11.07.2018 | Christian-Albrechts-Universität zu Kiel

All articles from Studies and Analyses >>>

The most recent press releases about innovation >>>

Die letzten 5 Focus-News des innovations-reports im Überblick:

Im Focus: It’s All in the Mix: Jülich Researchers are Developing Fast-Charging Solid-State Batteries

There are currently great hopes for solid-state batteries. They contain no liquid parts that could leak or catch fire. For this reason, they do not require cooling and are considered to be much safer, more reliable, and longer lasting than traditional lithium-ion batteries. Jülich scientists have now introduced a new concept that allows currents up to ten times greater during charging and discharging than previously described in the literature. The improvement was achieved by a “clever” choice of materials with a focus on consistently good compatibility. All components were made from phosphate compounds, which are well matched both chemically and mechanically.

The low current is considered one of the biggest hurdles in the development of solid-state batteries. It is the reason why the batteries take a relatively long...

Im Focus: Color effects from transparent 3D-printed nanostructures

New design tool automatically creates nanostructure 3D-print templates for user-given colors
Scientists present work at prestigious SIGGRAPH conference

Most of the objects we see are colored by pigments, but using pigments has disadvantages: such colors can fade, industrial pigments are often toxic, and...

Im Focus: Unraveling the nature of 'whistlers' from space in the lab

A new study sheds light on how ultralow frequency radio waves and plasmas interact

Scientists at the University of California, Los Angeles present new research on a curious cosmic phenomenon known as "whistlers" -- very low frequency packets...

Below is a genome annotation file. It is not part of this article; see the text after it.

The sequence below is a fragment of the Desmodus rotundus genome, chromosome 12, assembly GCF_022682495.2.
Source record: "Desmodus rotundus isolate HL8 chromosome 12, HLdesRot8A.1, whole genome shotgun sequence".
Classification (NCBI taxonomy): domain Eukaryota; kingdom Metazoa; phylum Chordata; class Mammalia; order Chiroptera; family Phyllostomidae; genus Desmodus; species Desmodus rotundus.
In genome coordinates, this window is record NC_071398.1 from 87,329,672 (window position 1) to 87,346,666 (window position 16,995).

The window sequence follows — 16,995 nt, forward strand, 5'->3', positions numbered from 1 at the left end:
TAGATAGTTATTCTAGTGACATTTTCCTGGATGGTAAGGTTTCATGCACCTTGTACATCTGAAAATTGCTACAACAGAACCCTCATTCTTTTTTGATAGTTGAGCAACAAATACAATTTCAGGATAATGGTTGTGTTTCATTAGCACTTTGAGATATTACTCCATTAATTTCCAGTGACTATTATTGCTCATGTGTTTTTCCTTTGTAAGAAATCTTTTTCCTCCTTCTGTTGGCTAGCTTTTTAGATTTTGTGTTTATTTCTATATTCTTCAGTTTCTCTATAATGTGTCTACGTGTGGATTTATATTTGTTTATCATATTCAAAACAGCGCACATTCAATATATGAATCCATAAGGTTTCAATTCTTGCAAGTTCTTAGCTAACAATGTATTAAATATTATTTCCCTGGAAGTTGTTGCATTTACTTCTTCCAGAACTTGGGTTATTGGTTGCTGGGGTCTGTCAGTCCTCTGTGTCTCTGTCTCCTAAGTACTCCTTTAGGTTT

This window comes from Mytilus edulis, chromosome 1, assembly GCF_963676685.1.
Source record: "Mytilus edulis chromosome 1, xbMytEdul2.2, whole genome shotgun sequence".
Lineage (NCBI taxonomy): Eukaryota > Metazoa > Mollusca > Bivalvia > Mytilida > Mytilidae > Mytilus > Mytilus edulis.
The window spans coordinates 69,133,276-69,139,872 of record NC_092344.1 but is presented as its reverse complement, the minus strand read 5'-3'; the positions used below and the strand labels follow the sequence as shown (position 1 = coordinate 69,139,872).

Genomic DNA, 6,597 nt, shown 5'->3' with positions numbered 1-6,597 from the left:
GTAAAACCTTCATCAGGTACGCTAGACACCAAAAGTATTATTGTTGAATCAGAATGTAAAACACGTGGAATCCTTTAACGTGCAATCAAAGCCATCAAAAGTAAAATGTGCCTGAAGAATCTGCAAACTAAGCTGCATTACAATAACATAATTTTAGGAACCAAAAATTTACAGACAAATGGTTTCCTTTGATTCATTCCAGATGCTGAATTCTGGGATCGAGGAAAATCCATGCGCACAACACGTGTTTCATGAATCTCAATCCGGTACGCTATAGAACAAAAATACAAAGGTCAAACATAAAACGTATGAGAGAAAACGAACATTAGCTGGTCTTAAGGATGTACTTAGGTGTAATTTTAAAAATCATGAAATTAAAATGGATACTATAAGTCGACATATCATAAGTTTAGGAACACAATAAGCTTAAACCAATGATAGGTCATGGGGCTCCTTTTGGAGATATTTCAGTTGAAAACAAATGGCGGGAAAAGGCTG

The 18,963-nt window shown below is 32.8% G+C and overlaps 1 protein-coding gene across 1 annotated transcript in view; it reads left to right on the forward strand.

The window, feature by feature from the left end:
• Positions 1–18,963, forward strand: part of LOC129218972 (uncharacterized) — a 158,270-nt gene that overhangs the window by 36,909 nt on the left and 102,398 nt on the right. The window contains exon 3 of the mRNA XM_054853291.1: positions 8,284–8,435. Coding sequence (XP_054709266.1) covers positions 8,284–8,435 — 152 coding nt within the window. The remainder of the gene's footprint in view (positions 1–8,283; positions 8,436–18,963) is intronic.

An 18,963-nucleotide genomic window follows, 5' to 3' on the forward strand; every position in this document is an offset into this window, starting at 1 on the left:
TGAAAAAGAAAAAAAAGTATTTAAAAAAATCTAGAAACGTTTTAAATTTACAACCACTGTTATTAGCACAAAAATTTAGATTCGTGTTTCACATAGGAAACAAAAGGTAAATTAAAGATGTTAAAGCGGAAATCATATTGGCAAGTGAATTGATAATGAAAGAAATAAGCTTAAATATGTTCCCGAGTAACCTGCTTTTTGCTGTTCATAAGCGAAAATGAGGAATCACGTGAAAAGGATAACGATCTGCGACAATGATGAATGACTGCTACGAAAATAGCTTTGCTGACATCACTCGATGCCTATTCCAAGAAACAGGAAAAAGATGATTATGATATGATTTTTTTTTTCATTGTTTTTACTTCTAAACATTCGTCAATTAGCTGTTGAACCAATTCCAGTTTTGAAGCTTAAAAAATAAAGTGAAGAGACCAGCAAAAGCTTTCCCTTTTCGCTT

Im Focus: New interactive machine learning tool makes car designs more aerodynamic

Scientists develop first tool to use machine learning methods to compute flow around interactively designable 3D objects. Tool will be presented at this year’s prestigious SIGGRAPH conference.

When engineers or designers want to test the aerodynamic properties of the newly designed shape of a car, airplane, or other object, they would normally model...

Im Focus: Robots as 'pump attendants': TU Graz develops robot-controlled rapid charging system for e-vehicles

Researchers from TU Graz and their industry partners have unveiled a world first: the prototype of a robot-controlled, high-speed combined charging system (CCS) for electric vehicles that enables series charging of cars in various parking positions.

Global demand for electric vehicles is forecast to rise sharply: by 2025, the number of new vehicle registrations is expected to reach 25 million per year....

All Focus news of the innovation-report >>>

Anzeige

Anzeige

VideoLinks
Industry & Economy
Event News

LaserForum 2018 deals with 3D production of components

17.08.2018 | Event News

Within reach of the Universe

08.08.2018 | Event News

A journey through the history of microscopy – new exhibition opens at the MDC

27.07.2018 | Event News

 
Latest News

A paper battery powered by bacteria

21.08.2018 | Power and Electrical Engineering

Protein interaction helps Yersinia cause disease

21.08.2018 | Life Sciences

Biosensor allows real-time oxygen monitoring for 'organs-on-a-chip'

21.08.2018 | Medical Engineering

VideoLinks
Science & Research
Overview of more VideoLinks >>>